Soyuz U – the world’s most-flown and longest-serving rocket – made its final blastoff from the Baikonur Cosmodrome on Wednesday, capping a 44-year career by lifting the Progress MS-05 cargo spacecraft into orbit on a resupply mission to the International Space Station.
The 46-meter tall Soyuz U rocket lifted off from the iconic Site 1/5 launch pad at 5:58 UTC, rising into clear skies over the Kazakh steppe for a speedy trip into orbit. The rocket’s four liquid-fueled boosters dropped away after two minutes and the large core stage handed off to the Block I third stage four minutes and 45 seconds into the mission using the typical hot-staging sequence.
All eyes, however, were on the Block I as it marked the Return-To-Flight for this particular version of the seasoned upper stage after December’s Progress MS-04 launch failure. Fortunately, Soyuz U was able to head into retirement with a flawless orbital delivery as Progress MS-05 drifted away from the upper stage nine minutes into the mission after a smooth ride into orbit.
Soyuz U entered development in the late 1960s using Sergei Korolev’s R7 design as a basis to create an upgraded version of the original Soyuz rocket. The overall objective of Soyuz U was the development of a standardized Core Stage for the R7 family as a number of different vehicles were flying at the time with the core being the only distinguishing feature. Soyuz U offered an eight-percent increase of payload capacity over the original Soyuz design.
The Soyuz U debuted on May 18, 1973 with the launch of Kosmos 559, a 4.7-metric-ton Zenit reconnaissance satellite designed to capture imagery and return exposed film to the ground in a large re-entry capsule. By 1977, stockpiled boosters of the earlier Soyuz variants had been used up and Soyuz U became the undisputed workhorse of the Soviet space program.
Soyuz U completed its first crewed launch in December 1974 when it lifted the Soyuz 16 crew into orbit, entering a regular role in Russia’s human spaceflight program for the next three decades. The launcher lifted the Soyuz 19 spacecraft for the Apollo-Soyuz Test Project in 1975 and ferried crews to and from Russia’s Salyut and Mir Space Station as well as the International Space Station. Soyuz U made its final crewed flight in April 2002, handing crewed missions to the Soyuz FG that is largely based on the Soyuz U but hosts improved engines.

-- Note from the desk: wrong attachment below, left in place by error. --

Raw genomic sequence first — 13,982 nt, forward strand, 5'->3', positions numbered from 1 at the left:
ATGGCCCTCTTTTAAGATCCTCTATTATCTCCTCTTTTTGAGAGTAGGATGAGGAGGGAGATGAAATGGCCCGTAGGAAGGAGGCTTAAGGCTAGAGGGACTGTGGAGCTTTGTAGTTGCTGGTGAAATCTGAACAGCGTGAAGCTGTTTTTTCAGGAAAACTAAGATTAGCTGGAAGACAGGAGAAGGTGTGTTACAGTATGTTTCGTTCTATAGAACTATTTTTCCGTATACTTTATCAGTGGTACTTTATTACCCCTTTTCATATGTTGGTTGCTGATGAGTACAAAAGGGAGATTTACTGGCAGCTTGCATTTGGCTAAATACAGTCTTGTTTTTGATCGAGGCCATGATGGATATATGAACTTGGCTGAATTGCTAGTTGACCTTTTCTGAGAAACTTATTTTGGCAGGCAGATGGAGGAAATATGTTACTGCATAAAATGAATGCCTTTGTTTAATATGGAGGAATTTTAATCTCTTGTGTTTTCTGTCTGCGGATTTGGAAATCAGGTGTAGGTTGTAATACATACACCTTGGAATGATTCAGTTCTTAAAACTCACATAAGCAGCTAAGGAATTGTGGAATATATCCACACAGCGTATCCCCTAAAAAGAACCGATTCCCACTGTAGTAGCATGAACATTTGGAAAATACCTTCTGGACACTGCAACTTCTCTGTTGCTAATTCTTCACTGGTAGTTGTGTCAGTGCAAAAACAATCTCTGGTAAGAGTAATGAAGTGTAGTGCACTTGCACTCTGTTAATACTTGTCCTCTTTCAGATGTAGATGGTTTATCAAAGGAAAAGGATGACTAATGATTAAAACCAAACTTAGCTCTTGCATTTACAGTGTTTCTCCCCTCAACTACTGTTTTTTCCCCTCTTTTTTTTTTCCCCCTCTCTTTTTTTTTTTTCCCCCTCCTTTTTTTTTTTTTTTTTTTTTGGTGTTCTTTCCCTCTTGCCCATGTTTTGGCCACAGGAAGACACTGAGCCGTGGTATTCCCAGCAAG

Soyuz continued flying in recent years, primarily with Progress cargo vehicles after regular satellite launches began shifting to the modernized Soyuz 2 variant starting with that vehicle’s inaugural launch in 2004. Soyuz 2 hosts a largely upgraded upper stage structure and employs modern navigation systems to make the rocket more flexible, also offering the option of flying with a higher-performance third stage engine.
With Soyuz 2 entering regular service, Soyuz U was declared obsolete and the final order for rockets was received by manufacturer TsSKB Progress in 2014 for a soft transition to the Soyuz 2-1A that serves as the direct replacement of Soyuz U.
For record-keepers, Soyuz U flew 786 missions – 765 successes and 22 failures, adding up to 787 as Soyuz T-10a represents a special case of a launch vehicle failure without liftoff taking place. Counting down to a nighttime liftoff in 1983, Soyuz burst into flames after a fuel leak and collapsed in a ball of fire only seconds after the Soyuz spacecraft activated its escape rockets to move the two-man crew to safety.
Soyuz U holds the record for the most-flown rocket and the longest-serving launch vehicle with an active career of 43 years and 9 months. It also set the record for most launches carried out in a calendar year – flying 47 times in 1979.
This record will likely be challenged by commercial space contenders that aim for launching missions on a weekly basis, though are still several years away from actually achieving what Soyuz already did decades ago.
Over its four-decade career, Soyuz U established a launch success rate of 97.2% – becoming a figure for industry standards aimed for by many rockets that followed.
Soyuz U was not without failure, though, including dramatic low-altitude mishaps over the Plesetsk Cosmodrome in 1982 when lifting an Argon satellite and in 2002 with Foton-M No.1. Most recently, Soyuz U suffered a failure on its penultimate mission on December 1, 2016 when its RD-0110 upper stage engine encountered a catastrophic failure, either due to ingestion of foreign components or a manufacturing flaw within its high-pressure oxidizer pump.
It was decided to ship the final Soyuz U Block I upper stage back to its manufacturer to be re-fitted with an engine from a different lot than the accident vehicle, slipping the launch from an early February target. With the stage back at Baikonur, Soyuz U underwent final assembly on Sunday and was moved to the Site 1/5 launch pad Monday morning for the typical two-day launch preparation flow.
The Progress MS-05 launch also acted as a confidence builder for upcoming crewed launches of the Soyuz FG that uses the same type of Block I upper stage.
Progress MS-05 is the 157th Progress mission, the 68th in support of the International Space Station, carrying approximately 2,395 Kilograms of supplies to the orbiting laboratory. The cargo is comprised of 700kg of refueling propellant for ISS, 420kg of water, around 50kg of pressurized gas to top up the Station’s atmosphere and roughly 1.2 metric tons of dry cargo.